Moran, Marshall differ on advancing hate crimes bill
TOPEKA, Kan. (AP and KWCH) — Republicans Roger Marshall of Kansas and Josh Hawley of Missouri were among six U.S. senators who opposed moving forward with a Democratic-sponsored measure for confronting hate crimes against Asian Americans.
Marshall and Hawley broke with fellow home-state Republicans Jerry Moran and Roy Blunt on advancing the measure.
Marshall’s office said Thursday that an existing federal hate crimes law already prohibits intentionally injuring or trying to injure others based on their race, color, religion or national origin.
Hawley told reporters in the Capitol that he’s concerned about how the measure mandates data collection in “expansive categories.”
“It just seems hugely, hugely open-ended and overly broad to me,” he said.
The measure is a response to a rise in racist sentiment against Asian Americans, fueled in part by derogatory language about the novel coronavirus’ origins in China. The legislation would assign a point person within the Justice Department to expedite the review of COVID-19-related hate crimes and provide support for local law enforcement to respond to such incidents.
Marshall’s office said the department already has the authority to do many of the things in the bill. His office provided this response:
“There is already a federal hate crimes statute that prohibits willfully causing or attempting to cause bodily injury to someone based on their race, color, religion and national origin (along with a number of other protected classes),” and “The DOJ already has the authority to do many of the things contained in the bill. Attorney General Garland has already ordered internal DOJ review on tracking and prosecution of hate crimes, specifically noting COVID-related hate crimes.”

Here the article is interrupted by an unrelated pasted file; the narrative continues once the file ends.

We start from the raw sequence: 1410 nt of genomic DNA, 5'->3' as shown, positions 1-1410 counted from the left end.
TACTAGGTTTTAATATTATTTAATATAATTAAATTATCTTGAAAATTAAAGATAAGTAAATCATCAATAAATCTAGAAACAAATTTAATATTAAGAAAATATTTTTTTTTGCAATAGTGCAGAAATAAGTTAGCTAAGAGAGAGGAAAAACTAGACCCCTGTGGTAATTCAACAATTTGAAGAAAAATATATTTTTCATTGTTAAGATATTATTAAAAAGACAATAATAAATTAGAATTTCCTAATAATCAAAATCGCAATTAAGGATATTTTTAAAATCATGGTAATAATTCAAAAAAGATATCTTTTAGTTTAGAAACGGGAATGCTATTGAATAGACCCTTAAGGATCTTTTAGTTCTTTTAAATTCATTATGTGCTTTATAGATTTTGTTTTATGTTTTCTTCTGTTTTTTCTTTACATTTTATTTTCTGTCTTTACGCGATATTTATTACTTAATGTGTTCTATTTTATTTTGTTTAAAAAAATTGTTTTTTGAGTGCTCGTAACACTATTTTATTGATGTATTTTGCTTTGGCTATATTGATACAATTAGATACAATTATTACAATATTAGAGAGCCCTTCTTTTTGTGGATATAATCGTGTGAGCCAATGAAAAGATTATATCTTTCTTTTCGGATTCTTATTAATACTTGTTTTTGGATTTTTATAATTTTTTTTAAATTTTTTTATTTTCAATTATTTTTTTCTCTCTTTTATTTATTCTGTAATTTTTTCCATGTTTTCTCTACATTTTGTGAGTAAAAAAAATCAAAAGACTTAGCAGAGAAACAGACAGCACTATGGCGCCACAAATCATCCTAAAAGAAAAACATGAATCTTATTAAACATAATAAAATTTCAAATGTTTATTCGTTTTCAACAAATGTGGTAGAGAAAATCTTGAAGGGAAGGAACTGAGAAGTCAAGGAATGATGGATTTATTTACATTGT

Moran supports the National Opposition to Hate, Assault and Threats to Equality Act or, “No Hate Act.” That legislation would improve hate-crimes reporting and help victims.
In the statement, Moran said, “Violence is never acceptable, especially when targeted towards a specific community.”
Kansas Attorney General Derek Schmidt led a bipartisan coalition of 35 attorneys general, calling on Congress to support the No Hate Act, adding that “the lack of data creates critical gaps that inhibit the understanding of the hate problem.
“(It is) a great thing to see bipartisan support for this bill and we’re excited that it’s coming to fruition,” said Wichita Asian Association Vice President Taben Azad.
Last year, the Wichita Asian Association created a resource page to help define what is a hate crime. Azad believes many Asian Americans are hesitant to report crimes to police.
“We had our meeting last week and we created a committee to address this very issue, to hopefully work with the law enforcement in the community and also to work with business leaders,” Azad said.
Hate crimes reported to the FBI show that the total number of incidents reported in the U.S. and Kansas have risen.
The final vote on the COVID-19 Hate Crimes Act with the amendment from Senator Moran and Senator Richard Blumental, D-Connecticut, will likely take place next week.
Copyright 2021 Associated Press. All rights reserved.